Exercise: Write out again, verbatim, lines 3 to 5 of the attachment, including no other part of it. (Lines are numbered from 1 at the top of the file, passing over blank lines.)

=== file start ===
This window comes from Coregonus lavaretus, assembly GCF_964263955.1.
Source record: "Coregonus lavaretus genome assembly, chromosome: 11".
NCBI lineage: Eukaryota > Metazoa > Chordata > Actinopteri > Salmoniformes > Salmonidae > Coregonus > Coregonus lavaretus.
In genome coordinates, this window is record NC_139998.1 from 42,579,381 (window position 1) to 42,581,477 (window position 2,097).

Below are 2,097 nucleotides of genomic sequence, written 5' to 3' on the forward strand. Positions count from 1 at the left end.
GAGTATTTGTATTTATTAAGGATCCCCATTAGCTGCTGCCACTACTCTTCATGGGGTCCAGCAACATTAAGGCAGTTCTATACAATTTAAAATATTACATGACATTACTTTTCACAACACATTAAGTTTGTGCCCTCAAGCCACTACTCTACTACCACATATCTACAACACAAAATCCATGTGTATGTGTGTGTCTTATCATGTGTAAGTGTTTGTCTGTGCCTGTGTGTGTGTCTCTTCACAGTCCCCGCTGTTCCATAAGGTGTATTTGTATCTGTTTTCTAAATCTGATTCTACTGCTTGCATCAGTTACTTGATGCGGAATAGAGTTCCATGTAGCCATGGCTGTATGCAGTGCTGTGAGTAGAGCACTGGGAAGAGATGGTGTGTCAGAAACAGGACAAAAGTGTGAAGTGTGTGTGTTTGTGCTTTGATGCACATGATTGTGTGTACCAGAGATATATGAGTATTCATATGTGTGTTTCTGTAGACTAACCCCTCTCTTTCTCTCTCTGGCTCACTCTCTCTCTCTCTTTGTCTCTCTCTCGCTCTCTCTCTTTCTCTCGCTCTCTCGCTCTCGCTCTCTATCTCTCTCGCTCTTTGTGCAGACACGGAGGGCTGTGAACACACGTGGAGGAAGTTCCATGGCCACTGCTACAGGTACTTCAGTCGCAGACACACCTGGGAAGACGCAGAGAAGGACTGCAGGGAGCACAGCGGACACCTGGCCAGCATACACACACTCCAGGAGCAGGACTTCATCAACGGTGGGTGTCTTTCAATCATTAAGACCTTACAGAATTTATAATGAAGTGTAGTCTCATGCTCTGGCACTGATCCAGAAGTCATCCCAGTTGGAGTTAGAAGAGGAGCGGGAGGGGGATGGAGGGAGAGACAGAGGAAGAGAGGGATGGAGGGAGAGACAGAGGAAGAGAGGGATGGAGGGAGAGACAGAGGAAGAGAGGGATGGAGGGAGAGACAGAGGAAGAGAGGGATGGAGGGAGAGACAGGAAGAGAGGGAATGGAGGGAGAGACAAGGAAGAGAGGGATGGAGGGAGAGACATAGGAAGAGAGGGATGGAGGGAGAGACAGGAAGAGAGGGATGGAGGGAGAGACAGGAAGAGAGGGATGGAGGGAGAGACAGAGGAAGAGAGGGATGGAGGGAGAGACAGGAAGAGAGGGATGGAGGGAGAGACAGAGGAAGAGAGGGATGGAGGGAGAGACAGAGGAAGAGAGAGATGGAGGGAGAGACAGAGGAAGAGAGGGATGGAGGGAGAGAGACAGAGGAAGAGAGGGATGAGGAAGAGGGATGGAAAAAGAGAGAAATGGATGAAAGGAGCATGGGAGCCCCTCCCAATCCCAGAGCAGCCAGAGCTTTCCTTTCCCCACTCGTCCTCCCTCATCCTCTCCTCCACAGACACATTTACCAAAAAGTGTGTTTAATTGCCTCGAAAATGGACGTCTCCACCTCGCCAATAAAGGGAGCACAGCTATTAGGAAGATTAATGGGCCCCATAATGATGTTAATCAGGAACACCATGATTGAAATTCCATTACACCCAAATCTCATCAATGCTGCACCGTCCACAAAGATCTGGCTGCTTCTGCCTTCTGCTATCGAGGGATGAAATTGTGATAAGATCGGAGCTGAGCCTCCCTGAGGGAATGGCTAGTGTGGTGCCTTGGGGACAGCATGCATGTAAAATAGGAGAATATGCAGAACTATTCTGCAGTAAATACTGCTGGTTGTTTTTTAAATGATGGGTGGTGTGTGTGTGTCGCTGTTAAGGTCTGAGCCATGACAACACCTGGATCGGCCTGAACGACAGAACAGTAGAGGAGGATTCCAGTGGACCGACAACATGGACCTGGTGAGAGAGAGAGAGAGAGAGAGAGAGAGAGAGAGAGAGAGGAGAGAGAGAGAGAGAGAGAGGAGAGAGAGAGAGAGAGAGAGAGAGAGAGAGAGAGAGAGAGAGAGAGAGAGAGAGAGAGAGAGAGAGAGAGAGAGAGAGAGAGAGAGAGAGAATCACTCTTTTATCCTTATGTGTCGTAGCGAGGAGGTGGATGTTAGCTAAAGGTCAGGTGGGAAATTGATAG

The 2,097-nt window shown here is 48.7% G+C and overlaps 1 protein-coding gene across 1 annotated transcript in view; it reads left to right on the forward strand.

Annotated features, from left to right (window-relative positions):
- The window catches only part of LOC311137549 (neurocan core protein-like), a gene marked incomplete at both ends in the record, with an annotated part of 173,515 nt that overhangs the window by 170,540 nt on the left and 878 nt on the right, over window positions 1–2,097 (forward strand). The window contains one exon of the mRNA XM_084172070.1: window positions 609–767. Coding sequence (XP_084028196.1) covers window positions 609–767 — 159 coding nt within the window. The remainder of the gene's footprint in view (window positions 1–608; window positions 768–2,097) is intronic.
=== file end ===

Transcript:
NCBI lineage: Eukaryota > Metazoa > Chordata > Actinopteri > Salmoniformes > Salmonidae > Coregonus > Coregonus lavaretus.
In genome coordinates, this window is record NC_139998.1 from 42,579,381 (window position 1) to 42,581,477 (window position 2,097).

Below are 2,097 nucleotides of genomic sequence, written 5' to 3' on the forward strand. Positions count from 1 at the left end.